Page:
Easily one of the coolest concert experiences I have had in the past few years is definitely John Carpenter performing. During that concert, he performed Lost Themes I and II along with a lot of his popular film scores. Lost Themes III is on its way to us on February 5 and we can’t wait to hear the whole thing. In the meantime, his latest video for the single Alive After Death is a bit of post-apocalyptic trippiness that fits in well with Carpenter worlds.
Lost Themes III is described as:
Alive After Death” is a brooding, suspenseful embodiment of the exhilarating, spine-chilling, story-telling aesthetics that have established Carpenter as an iconic legend of both music and film. The song is accompanied by an animated video by legendary illustrator Boneface – a bold collaboration between two truly unmistakably unique creative minds that fully fleshes out unsettling world hinted at in the visualizer for the demonic disco of the previous single “The Dead Walk”.
John Carpenter famously called the first Lost Themes album “a soundtrack for the movies in your mind.” On Alive After Death those movies are even more vivid, with song titles among his most evocative as well. Lead single “Weeping Ghost” thrillingly conjures its title figure in a wash of synthesizer, making the listener’s neck hairs stand on end as the aural specter stalks the halls of a dilapidated mansion. The pulsing “The Dead Walk” makes the zombie apocalypse feel like a rave. The gloomy, atmospheric closing track “Carpathian Darkness” casts shadow on the album with its strikingly effective minimal piano and splashes of twinkling synth. Each of the ten songs is a universe unto itself.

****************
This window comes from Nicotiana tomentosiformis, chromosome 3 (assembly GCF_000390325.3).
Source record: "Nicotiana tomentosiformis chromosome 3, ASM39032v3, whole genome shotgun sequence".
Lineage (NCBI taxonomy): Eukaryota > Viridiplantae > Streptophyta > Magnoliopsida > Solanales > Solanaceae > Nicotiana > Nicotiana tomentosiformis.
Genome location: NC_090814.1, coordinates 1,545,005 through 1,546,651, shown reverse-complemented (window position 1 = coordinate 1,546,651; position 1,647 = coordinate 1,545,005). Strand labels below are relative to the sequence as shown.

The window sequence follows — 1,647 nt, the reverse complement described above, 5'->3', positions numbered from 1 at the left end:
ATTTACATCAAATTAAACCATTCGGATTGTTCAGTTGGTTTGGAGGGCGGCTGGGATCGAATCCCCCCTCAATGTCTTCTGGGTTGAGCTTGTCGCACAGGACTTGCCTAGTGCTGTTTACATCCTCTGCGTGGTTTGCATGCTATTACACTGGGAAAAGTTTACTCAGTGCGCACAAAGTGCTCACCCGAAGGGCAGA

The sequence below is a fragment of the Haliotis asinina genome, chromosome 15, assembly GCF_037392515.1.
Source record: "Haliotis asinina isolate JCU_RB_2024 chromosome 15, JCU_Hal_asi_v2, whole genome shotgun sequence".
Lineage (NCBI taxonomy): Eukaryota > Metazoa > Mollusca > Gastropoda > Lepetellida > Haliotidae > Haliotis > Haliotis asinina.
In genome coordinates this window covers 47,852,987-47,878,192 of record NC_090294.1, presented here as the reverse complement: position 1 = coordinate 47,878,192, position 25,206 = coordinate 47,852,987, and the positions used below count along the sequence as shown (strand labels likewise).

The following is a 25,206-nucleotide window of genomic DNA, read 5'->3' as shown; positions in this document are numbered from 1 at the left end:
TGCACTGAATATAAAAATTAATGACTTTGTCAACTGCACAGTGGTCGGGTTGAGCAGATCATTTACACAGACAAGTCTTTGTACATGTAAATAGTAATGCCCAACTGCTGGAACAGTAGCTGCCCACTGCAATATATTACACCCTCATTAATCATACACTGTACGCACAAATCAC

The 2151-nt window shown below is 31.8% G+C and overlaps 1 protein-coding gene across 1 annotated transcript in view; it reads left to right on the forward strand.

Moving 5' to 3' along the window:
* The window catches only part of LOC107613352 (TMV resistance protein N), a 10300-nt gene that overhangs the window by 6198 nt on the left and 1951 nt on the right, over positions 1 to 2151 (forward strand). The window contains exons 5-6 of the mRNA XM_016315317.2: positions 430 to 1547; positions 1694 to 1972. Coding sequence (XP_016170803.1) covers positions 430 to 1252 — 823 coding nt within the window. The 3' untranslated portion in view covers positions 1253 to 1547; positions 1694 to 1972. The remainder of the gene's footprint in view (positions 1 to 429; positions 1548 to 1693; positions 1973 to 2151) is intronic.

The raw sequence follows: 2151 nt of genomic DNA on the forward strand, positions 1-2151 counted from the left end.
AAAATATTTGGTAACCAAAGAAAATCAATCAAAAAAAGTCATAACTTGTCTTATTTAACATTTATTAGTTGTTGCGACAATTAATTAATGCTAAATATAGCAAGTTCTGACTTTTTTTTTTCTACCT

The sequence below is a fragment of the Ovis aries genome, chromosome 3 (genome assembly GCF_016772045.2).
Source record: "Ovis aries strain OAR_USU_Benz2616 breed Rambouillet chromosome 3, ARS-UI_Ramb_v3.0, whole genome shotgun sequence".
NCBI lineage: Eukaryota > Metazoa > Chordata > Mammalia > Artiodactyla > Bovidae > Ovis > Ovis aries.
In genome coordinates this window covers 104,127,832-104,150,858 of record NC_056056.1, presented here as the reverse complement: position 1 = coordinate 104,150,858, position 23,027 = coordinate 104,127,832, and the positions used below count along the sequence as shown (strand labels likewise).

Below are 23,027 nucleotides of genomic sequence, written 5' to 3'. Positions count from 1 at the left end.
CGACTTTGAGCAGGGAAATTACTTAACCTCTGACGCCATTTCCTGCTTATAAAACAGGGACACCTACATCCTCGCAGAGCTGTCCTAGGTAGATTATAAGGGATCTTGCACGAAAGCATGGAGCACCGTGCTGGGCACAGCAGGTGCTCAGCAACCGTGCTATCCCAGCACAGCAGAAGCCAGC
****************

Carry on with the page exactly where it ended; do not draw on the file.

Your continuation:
Underpinning Carpenter’s renaissance as a musician has been his collaboration with Cody Carpenter and Daniel Davies. They’ve composed and performed as a trio since the first Lost Themes album in 2015: on studio albums, on soundtracks, and onstage. Here, the trio reaches a new level of creative mind meld. Richly rendered worlds are built in the interplay between Davies’s guitar and the dueling synthesizers played by the Carpenters. “We begin with a theme, a bass line, a pad, something that sounds good and will lead us to the next layer,” John says of the trio’s process. “We then just keep adding on from there. We understand each other’s strengths and weaknesses, how to communicate without words, and the process is easier now than it was in the beginning. We’ve matured.